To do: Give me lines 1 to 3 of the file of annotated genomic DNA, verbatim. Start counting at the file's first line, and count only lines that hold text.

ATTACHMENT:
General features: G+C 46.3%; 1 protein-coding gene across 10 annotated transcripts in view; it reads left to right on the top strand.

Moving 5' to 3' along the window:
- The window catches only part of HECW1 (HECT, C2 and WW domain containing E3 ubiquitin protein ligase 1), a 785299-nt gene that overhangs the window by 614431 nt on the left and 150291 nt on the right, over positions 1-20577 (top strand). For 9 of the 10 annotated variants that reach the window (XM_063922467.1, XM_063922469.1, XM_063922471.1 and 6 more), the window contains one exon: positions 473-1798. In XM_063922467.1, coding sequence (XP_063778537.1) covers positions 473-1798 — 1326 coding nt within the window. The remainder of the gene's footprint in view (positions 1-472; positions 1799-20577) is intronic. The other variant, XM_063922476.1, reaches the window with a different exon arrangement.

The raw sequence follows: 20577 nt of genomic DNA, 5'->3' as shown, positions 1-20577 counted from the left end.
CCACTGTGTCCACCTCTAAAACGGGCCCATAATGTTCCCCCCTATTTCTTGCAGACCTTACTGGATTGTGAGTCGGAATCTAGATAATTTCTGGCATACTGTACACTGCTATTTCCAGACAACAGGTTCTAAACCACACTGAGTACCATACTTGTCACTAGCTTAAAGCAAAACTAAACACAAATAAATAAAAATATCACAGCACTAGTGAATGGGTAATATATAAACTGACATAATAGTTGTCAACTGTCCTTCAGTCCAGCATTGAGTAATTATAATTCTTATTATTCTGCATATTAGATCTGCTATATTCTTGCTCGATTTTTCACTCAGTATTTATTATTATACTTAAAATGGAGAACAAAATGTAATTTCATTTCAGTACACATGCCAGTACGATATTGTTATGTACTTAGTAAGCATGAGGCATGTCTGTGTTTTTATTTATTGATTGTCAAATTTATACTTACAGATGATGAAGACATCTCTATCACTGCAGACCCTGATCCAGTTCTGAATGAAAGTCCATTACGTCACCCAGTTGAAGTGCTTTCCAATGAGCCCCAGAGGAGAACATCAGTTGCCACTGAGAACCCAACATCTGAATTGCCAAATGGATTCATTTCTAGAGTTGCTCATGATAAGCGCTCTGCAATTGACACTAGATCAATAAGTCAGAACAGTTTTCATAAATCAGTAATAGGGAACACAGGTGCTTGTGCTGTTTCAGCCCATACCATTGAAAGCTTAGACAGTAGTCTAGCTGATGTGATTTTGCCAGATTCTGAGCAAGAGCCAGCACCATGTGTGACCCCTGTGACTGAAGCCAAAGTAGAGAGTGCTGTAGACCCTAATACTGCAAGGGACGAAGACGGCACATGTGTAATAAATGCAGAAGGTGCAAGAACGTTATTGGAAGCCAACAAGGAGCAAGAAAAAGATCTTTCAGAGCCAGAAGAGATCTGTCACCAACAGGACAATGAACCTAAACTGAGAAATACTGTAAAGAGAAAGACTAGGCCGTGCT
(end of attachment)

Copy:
General features: G+C 46.3%; 1 protein-coding gene across 10 annotated transcripts in view; it reads left to right on the top strand.

Moving 5' to 3' along the window:
- The window catches only part of HECW1 (HECT, C2 and WW domain containing E3 ubiquitin protein ligase 1), a 785299-nt gene that overhangs the window by 614431 nt on the left and 150291 nt on the right, over positions 1-20577 (top strand). For 9 of the 10 annotated variants that reach the window (XM_063922467.1, XM_063922469.1, XM_063922471.1 and 6 more), the window contains one exon: positions 473-1798. In XM_063922467.1, coding sequence (XP_063778537.1) covers positions 473-1798 — 1326 coding nt within the window. The remainder of the gene's footprint in view (positions 1-472; positions 1799-20577) is intronic. The other variant, XM_063922476.1, reaches the window with a different exon arrangement.